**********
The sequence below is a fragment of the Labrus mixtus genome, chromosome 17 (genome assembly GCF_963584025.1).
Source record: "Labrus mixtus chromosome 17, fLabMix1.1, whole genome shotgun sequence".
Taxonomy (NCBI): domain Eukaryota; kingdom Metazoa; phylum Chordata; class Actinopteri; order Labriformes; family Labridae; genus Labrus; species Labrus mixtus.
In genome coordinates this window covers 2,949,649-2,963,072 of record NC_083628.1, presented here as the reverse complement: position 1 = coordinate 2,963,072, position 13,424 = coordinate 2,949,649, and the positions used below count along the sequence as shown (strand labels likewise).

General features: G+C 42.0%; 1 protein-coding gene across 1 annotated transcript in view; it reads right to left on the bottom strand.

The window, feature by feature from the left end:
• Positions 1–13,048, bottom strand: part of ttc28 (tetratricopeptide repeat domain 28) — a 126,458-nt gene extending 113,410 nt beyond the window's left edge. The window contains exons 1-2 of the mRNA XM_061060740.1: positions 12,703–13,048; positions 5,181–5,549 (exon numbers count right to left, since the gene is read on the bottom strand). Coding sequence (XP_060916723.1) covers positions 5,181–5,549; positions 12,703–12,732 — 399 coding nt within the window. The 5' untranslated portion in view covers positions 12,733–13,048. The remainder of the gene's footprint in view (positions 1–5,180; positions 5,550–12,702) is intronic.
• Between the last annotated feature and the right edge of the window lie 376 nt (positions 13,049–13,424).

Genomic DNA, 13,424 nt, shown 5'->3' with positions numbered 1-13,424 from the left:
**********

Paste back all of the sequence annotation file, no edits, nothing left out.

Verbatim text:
The sequence below is a fragment of the Labrus mixtus genome, chromosome 17 (genome assembly GCF_963584025.1).
Source record: "Labrus mixtus chromosome 17, fLabMix1.1, whole genome shotgun sequence".
Taxonomy (NCBI): domain Eukaryota; kingdom Metazoa; phylum Chordata; class Actinopteri; order Labriformes; family Labridae; genus Labrus; species Labrus mixtus.
In genome coordinates this window covers 2,949,649-2,963,072 of record NC_083628.1, presented here as the reverse complement: position 1 = coordinate 2,963,072, position 13,424 = coordinate 2,949,649, and the positions used below count along the sequence as shown (strand labels likewise).

General features: G+C 42.0%; 1 protein-coding gene across 1 annotated transcript in view; it reads right to left on the bottom strand.

The window, feature by feature from the left end:
• Positions 1–13,048, bottom strand: part of ttc28 (tetratricopeptide repeat domain 28) — a 126,458-nt gene extending 113,410 nt beyond the window's left edge. The window contains exons 1-2 of the mRNA XM_061060740.1: positions 12,703–13,048; positions 5,181–5,549 (exon numbers count right to left, since the gene is read on the bottom strand). Coding sequence (XP_060916723.1) covers positions 5,181–5,549; positions 12,703–12,732 — 399 coding nt within the window. The 5' untranslated portion in view covers positions 12,733–13,048. The remainder of the gene's footprint in view (positions 1–5,180; positions 5,550–12,702) is intronic.
• Between the last annotated feature and the right edge of the window lie 376 nt (positions 13,049–13,424).

Genomic DNA, 13,424 nt, shown 5'->3' with positions numbered 1-13,424 from the left: